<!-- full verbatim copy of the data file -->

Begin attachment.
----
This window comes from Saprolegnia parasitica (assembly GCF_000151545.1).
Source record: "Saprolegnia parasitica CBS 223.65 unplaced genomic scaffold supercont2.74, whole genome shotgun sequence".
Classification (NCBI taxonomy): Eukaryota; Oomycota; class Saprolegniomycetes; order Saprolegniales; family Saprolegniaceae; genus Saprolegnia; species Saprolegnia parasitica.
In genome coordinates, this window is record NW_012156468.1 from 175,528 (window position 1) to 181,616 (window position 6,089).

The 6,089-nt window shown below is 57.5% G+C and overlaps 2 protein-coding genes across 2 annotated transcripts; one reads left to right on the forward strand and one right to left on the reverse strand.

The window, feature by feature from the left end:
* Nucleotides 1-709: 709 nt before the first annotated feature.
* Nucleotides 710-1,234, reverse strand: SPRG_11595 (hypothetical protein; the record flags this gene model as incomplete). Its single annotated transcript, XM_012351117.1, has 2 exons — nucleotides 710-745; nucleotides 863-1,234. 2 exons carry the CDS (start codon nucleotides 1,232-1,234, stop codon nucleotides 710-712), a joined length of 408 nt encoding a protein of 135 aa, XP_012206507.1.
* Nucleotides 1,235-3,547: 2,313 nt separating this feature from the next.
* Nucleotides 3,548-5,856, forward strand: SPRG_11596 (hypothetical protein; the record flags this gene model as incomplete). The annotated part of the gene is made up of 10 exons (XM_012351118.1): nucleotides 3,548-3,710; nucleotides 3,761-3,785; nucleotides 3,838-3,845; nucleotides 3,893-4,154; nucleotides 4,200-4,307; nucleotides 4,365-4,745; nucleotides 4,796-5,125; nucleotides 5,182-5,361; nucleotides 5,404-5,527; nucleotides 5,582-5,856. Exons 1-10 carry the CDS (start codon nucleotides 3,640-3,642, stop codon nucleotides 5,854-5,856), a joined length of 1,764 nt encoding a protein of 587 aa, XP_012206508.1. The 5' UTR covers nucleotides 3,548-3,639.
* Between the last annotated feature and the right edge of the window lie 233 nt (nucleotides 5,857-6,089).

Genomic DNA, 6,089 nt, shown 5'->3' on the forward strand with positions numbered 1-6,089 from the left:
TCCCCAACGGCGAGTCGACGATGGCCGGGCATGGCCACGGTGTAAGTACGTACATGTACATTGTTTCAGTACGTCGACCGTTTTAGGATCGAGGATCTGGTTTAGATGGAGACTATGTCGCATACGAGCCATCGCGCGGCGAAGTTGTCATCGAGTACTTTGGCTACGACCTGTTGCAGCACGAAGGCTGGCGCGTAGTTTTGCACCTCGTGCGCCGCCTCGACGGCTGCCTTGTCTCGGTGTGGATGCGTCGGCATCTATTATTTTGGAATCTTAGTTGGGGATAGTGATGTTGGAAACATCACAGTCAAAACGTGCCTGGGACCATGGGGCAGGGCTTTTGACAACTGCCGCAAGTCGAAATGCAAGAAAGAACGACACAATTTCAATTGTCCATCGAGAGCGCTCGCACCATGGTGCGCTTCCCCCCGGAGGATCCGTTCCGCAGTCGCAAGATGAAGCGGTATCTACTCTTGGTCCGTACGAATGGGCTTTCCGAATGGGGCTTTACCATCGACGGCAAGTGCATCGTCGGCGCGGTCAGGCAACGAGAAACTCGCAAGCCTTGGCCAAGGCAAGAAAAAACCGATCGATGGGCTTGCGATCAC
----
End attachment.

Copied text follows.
This window comes from Saprolegnia parasitica (assembly GCF_000151545.1).
Source record: "Saprolegnia parasitica CBS 223.65 unplaced genomic scaffold supercont2.74, whole genome shotgun sequence".
Classification (NCBI taxonomy): Eukaryota; Oomycota; class Saprolegniomycetes; order Saprolegniales; family Saprolegniaceae; genus Saprolegnia; species Saprolegnia parasitica.
In genome coordinates, this window is record NW_012156468.1 from 175,528 (window position 1) to 181,616 (window position 6,089).

The 6,089-nt window shown below is 57.5% G+C and overlaps 2 protein-coding genes across 2 annotated transcripts; one reads left to right on the forward strand and one right to left on the reverse strand.

The window, feature by feature from the left end:
* Nucleotides 1-709: 709 nt before the first annotated feature.
* Nucleotides 710-1,234, reverse strand: SPRG_11595 (hypothetical protein; the record flags this gene model as incomplete). Its single annotated transcript, XM_012351117.1, has 2 exons — nucleotides 710-745; nucleotides 863-1,234. 2 exons carry the CDS (start codon nucleotides 1,232-1,234, stop codon nucleotides 710-712), a joined length of 408 nt encoding a protein of 135 aa, XP_012206507.1.
* Nucleotides 1,235-3,547: 2,313 nt separating this feature from the next.
* Nucleotides 3,548-5,856, forward strand: SPRG_11596 (hypothetical protein; the record flags this gene model as incomplete). The annotated part of the gene is made up of 10 exons (XM_012351118.1): nucleotides 3,548-3,710; nucleotides 3,761-3,785; nucleotides 3,838-3,845; nucleotides 3,893-4,154; nucleotides 4,200-4,307; nucleotides 4,365-4,745; nucleotides 4,796-5,125; nucleotides 5,182-5,361; nucleotides 5,404-5,527; nucleotides 5,582-5,856. Exons 1-10 carry the CDS (start codon nucleotides 3,640-3,642, stop codon nucleotides 5,854-5,856), a joined length of 1,764 nt encoding a protein of 587 aa, XP_012206508.1. The 5' UTR covers nucleotides 3,548-3,639.
* Between the last annotated feature and the right edge of the window lie 233 nt (nucleotides 5,857-6,089).

Genomic DNA, 6,089 nt, shown 5'->3' on the forward strand with positions numbered 1-6,089 from the left:
TCCCCAACGGCGAGTCGACGATGGCCGGGCATGGCCACGGTGTAAGTACGTACATGTACATTGTTTCAGTACGTCGACCGTTTTAGGATCGAGGATCTGGTTTAGATGGAGACTATGTCGCATACGAGCCATCGCGCGGCGAAGTTGTCATCGAGTACTTTGGCTACGACCTGTTGCAGCACGAAGGCTGGCGCGTAGTTTTGCACCTCGTGCGCCGCCTCGACGGCTGCCTTGTCTCGGTGTGGATGCGTCGGCATCTATTATTTTGGAATCTTAGTTGGGGATAGTGATGTTGGAAACATCACAGTCAAAACGTGCCTGGGACCATGGGGCAGGGCTTTTGACAACTGCCGCAAGTCGAAATGCAAGAAAGAACGACACAATTTCAATTGTCCATCGAGAGCGCTCGCACCATGGTGCGCTTCCCCCCGGAGGATCCGTTCCGCAGTCGCAAGATGAAGCGGTATCTACTCTTGGTCCGTACGAATGGGCTTTCCGAATGGGGCTTTACCATCGACGGCAAGTGCATCGTCGGCGCGGTCAGGCAACGAGAAACTCGCAAGCCTTGGCCAAGGCAAGAAAAAACCGATCGATGGGCTTGCGATCAC